The Canadian team slipped to third after cross-country, having added some time faults over the three-star long format course. Designed by Frenchman Pierre Le Goupil, who will also be designing the Olympic course in Paris next year, the course featured lots of twists and turns with 37 jumping efforts over 4,425m. Only six entries of the 34 starters went clear without time penalties, and nine were eliminated on course.
The most experienced of Canada’s team, Mike Winter and El Mundo, were the pathfinders. The pair had a clear jumping round but came in 19 seconds slower than the optimal time, adding 7.6 points to their dressage score and ending the day in 10th.
“It’s always fun to ride your favourite horse,” said a delighted Winter after his ride. “He’s such a good boy.”
“Some of the size of the jumps in the combination weren’t enough to hold him,” he explained of their slower time. “I had to show jump through a lot of combinations, which took a lot of time.”
As the first on course, Winter was able to report back to his teammates which jumps to pay attention to and any lines that were tricky. “Go quickly but don’t take risks,” he said of his approach as front-runner.
Next up for Canada was Colleen Loach and FE Golden Eye, who also had a clean jumping effort but added 13.2 time penalties, dropping to 11th place.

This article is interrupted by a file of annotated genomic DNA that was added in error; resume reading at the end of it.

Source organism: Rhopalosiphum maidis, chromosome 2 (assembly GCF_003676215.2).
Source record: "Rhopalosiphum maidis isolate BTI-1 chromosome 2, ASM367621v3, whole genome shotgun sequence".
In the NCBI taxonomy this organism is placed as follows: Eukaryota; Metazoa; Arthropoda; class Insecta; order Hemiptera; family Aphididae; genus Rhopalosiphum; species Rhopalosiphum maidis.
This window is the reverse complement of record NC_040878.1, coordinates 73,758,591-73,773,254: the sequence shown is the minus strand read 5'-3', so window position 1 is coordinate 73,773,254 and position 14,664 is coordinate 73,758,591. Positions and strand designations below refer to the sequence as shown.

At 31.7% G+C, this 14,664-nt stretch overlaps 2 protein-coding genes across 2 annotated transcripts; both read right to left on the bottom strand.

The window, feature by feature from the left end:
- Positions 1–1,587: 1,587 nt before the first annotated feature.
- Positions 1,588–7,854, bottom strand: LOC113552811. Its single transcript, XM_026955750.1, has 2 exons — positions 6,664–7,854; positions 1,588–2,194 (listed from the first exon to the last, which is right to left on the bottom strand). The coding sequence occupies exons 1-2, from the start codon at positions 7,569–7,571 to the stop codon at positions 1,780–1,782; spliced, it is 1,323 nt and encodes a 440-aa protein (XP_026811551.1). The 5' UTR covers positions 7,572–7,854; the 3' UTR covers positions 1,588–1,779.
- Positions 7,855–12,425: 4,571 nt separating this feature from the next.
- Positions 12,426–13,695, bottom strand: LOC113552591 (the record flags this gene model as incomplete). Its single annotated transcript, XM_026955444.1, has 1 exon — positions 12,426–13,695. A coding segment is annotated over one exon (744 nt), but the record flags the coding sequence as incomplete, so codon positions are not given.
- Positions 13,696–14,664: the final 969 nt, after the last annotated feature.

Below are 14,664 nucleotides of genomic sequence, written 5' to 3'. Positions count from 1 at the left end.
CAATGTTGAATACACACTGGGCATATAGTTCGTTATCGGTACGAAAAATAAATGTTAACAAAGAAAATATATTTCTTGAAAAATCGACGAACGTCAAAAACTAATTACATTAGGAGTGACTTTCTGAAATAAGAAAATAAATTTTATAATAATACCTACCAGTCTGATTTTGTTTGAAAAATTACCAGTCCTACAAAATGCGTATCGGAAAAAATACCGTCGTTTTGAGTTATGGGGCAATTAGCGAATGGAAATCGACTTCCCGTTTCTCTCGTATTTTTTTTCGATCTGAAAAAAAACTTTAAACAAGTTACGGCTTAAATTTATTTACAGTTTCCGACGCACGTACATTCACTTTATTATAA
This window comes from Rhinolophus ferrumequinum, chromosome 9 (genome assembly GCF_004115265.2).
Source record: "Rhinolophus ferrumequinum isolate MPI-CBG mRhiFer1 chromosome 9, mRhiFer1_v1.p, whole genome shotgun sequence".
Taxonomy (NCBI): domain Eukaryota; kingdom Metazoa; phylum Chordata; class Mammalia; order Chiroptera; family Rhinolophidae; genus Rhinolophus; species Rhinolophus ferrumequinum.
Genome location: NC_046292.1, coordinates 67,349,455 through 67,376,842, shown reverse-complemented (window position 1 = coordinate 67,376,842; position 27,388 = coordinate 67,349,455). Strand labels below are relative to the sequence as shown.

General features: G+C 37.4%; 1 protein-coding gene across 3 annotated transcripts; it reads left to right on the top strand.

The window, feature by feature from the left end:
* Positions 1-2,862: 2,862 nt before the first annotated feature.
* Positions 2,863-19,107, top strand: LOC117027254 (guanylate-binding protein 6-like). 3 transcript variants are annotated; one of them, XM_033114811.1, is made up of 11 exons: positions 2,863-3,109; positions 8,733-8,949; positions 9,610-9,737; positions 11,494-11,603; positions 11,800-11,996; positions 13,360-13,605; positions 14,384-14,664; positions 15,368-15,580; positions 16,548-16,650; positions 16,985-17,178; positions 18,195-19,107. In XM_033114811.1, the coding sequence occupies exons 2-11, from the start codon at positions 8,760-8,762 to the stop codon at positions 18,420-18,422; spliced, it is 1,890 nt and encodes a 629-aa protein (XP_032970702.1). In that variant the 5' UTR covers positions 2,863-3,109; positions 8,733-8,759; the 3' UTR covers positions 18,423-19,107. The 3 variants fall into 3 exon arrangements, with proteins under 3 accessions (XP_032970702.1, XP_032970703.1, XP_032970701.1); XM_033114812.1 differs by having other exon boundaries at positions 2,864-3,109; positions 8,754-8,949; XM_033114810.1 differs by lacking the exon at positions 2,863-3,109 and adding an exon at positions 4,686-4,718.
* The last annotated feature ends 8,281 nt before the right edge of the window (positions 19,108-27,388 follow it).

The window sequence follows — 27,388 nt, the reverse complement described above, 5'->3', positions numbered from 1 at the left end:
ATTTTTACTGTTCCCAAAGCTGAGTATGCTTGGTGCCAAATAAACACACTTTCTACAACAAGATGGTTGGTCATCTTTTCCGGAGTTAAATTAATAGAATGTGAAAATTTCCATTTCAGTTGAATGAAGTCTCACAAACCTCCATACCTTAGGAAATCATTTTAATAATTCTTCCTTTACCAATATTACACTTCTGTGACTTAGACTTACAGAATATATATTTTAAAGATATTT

“I wish I could have gone a little faster, but he got backed off a little at the first water and a couple of the turney questions near the beginning,” Loach explained after. “We didn’t lose any more after that but weren’t able to make it up.”
The course featured several twists and turns which Loach said made it hard for her to get her galloping rhythm at the beginning but was able to solve that for the second half.
“The second half he felt spot-on. He was galloping a bit better and I was getting a better distance out of his stride and not backing off at the last second.”
Making her Canadian team debut, Lindsay Traisnel and Bacyrouge went clear with no jumping or time penalties, finishing right on the optimum time to move up to 5th.
“I was trying to make sure I had a clear round and went as fast as I could,” she said of her ride which was cautious going into the water but very quick between jumps. “I was trying to make sure I got all the combinations right and in between I pushed him as much as I could.
“It felt like a short format, just a bit longer,” she said of the track, “with the twists and turns and few gallop sections in between so you had to keep moving.”
Last to go for Canada was Karl Slezak and Hot Bobo who also produced a clear round to move up to 6th.
“She felt amazing right off the bat,” he said of their round. The pair were held up at jump seven but the Irish-bred mare was quick to regain her rhythm. The round almost took a bad turn when the mare got distracted by the crowd heading into the second pass of the water obstacle but were able to recover.
“She jumped in just looking at the crowd again, squished in a second stride at the second face and kind of clambered over it,” he explained. “Luckily she landed on her feet. I don’t know how she did it, but away we went again. After that she was just friggin’ awesome. I loved every minute of it.”
The US has maintained a solid lead with 86.2 points, followed by Brazil with 101.5. Canada is close behind in third with 105.2 which is a comfortable lead over Argentina in fourth with 194.1.
Team and individual medals will be determined tomorrow over the show jumping course.
Individual results here.
Team standings here.